For example, if one of your values is you want to have a really great sex life, and you want a woman who doesn’t have a lot of sexual shame, who’s sexually liberated, who’s open-minded, and adventurous, and you really have a great connection. Well, guess what? that’s probably going to come with some kind of a challenging flip side–the most obvious one being, she’s probably done some experimentation. She’s probably had a few partners before you.

And the alternative to that–let’s say you find your virgin, or someone like that. Someone who you imagine would have less baggage, less of a past, and therefore you’d have less to worry about. Well, guess what? Maybe she’s got some sexual issues, and maybe she’s somewhat frigid, and maybe she’s not open-minded, maybe your sex life would suck.

In that scenario, I would simply ask: what’s more important to you? Is it more important to find a woman with, maybe, only one or two past partners, or maybe she’s a virgin, but your sex life sucks?

how to accept the past of your partner

Or, would you rather be with a woman who’s had some experiences, who knows herself well sexually, who’s maybe arrived at some of the most important answers that she needs for her own sexual life, for her own relationship and dating life, who’s figured yourself out to a large extent and who has, for lack of a better term, gotten a lot of her experimentation out of her system, and now she’s super sold on you, and she loves the sex she’s having with you, and she super committed to you and your relationship?

Which one would you rather have?

I know my answer to this question, and obviously, you’re going to have to arrive at your own answer, but the main idea I want to get across to you is don’t look for perfection in a person, or a partner, or a new relationship, because you’re not going to find it.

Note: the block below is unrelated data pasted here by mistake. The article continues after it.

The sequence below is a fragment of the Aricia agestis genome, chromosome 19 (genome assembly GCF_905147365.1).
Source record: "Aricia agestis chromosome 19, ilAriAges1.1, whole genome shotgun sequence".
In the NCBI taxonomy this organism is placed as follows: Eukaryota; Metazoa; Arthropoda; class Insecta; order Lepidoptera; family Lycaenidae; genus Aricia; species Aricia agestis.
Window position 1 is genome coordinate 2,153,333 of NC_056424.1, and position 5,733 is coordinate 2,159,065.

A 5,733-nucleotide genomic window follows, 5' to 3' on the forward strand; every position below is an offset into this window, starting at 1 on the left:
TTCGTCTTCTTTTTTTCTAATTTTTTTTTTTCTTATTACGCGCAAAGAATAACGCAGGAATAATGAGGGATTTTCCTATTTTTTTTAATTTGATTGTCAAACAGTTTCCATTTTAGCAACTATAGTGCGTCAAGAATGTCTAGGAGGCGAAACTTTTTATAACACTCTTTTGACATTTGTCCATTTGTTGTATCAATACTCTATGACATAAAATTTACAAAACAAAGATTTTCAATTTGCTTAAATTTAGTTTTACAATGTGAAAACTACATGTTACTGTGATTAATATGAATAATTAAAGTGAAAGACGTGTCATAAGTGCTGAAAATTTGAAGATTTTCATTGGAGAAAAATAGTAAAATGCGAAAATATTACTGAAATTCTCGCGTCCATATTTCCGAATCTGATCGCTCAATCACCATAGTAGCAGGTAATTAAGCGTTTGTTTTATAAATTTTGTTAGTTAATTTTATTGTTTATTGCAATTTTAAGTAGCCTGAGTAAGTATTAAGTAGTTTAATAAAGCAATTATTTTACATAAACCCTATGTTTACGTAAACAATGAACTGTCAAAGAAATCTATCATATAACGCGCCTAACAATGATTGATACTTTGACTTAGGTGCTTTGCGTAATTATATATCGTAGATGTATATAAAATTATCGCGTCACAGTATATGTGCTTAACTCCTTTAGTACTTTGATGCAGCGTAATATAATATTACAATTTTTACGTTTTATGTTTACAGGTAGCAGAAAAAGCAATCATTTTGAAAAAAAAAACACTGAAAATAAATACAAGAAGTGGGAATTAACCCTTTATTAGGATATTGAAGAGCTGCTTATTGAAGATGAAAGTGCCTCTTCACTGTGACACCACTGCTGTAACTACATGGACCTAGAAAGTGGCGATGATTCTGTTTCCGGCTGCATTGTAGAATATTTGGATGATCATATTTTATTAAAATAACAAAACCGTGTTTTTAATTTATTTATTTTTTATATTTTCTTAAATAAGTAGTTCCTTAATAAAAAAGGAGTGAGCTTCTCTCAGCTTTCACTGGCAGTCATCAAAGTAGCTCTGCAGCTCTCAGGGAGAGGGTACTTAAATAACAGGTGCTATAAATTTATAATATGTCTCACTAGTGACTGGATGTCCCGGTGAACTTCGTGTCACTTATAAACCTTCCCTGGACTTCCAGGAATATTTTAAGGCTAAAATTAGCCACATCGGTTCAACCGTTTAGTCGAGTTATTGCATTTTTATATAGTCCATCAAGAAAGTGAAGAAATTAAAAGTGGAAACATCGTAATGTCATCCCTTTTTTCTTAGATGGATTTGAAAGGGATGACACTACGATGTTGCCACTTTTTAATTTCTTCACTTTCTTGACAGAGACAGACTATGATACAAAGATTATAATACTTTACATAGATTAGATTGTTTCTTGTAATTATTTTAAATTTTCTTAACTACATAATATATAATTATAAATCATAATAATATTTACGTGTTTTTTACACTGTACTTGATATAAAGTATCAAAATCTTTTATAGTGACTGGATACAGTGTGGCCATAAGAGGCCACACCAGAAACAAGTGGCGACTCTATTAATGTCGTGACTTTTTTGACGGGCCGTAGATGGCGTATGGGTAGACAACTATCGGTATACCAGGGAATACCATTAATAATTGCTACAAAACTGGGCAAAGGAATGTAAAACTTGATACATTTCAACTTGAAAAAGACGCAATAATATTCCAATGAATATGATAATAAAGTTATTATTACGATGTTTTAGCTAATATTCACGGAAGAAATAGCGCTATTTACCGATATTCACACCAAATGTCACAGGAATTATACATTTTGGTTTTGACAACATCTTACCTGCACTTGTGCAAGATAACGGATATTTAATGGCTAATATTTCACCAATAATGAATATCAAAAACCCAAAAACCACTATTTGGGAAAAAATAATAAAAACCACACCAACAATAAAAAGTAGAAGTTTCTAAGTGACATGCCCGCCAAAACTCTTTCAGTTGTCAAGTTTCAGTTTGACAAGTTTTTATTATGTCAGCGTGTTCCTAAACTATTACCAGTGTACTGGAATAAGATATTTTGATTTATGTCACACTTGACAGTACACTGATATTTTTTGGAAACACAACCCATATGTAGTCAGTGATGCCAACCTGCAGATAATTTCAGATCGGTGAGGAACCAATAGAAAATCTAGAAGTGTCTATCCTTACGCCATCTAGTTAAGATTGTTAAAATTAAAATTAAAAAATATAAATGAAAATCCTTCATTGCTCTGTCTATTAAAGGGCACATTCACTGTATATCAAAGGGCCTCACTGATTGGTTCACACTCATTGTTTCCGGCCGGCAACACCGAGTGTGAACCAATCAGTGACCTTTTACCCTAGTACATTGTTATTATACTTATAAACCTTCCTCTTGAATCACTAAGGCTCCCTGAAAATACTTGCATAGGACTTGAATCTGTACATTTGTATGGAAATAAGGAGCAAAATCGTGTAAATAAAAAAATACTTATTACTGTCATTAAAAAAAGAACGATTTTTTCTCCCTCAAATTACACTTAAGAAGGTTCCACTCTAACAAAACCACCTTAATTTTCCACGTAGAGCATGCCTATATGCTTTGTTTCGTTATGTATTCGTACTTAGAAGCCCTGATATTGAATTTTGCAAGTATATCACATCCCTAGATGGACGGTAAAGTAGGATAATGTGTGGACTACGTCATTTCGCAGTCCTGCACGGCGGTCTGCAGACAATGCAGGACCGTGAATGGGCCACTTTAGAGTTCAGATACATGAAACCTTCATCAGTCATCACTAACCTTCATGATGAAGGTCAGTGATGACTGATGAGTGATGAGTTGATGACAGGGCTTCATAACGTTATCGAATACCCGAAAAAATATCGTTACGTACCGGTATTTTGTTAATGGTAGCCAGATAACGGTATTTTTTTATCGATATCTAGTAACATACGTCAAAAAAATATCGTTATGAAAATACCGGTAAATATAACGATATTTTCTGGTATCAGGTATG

I remember one experience recently where I was dating a woman, and she said, “Geez, I think you’re perfect. You’re absolutely perfect.”

Immediately I said, “No, I’m not.”

And, that might be a strange thing to say, because I mean, what a compliment, right? She’s saying, oh, I’m perfect. But I know I’m not perfect, and frankly, what I was thinking in that moment is as soon as she realizes that I’m not perfect that’ll give us the best chance at actually having a real meaningful relationship. If she thinks I’m perfect, it’s not going to work.

And, the moment I screw up, or the moment I make a mistake, or the moment she sees some of my weird eccentricities or whatever, some of my issues, she’s going to be out the door, or who she imagines me to be will be totally destroyed.

I’d much rather she had a more realistic vision of me, and all my flaws, and imperfections rather than thinking of me as perfect, because the perfect man doesn’t exist, the perfect woman doesn’t exist.

And the sooner you realize that, the better your dating life will be, the better your relationships will be, and the easier it will be for you to resolve this question of whether or not your partner’s past is a deal breaker, whether or not your partner’s past conflicts with your values, and how to accept the past of your partner.

Click here to learn more about how to start overcoming retroactive jealousy.

Zachary Stockill
Zachary Stockill

Hi! I'm a Canadian author and educator whose work has been featured in BBC News, BBC Radio 4, The Huffington Post, and many other publications. I'm the founder of, the author of Overcoming Retroactive Jealousy and The Overcoming Jealousy Workbook, and the host of Humans in Love podcast.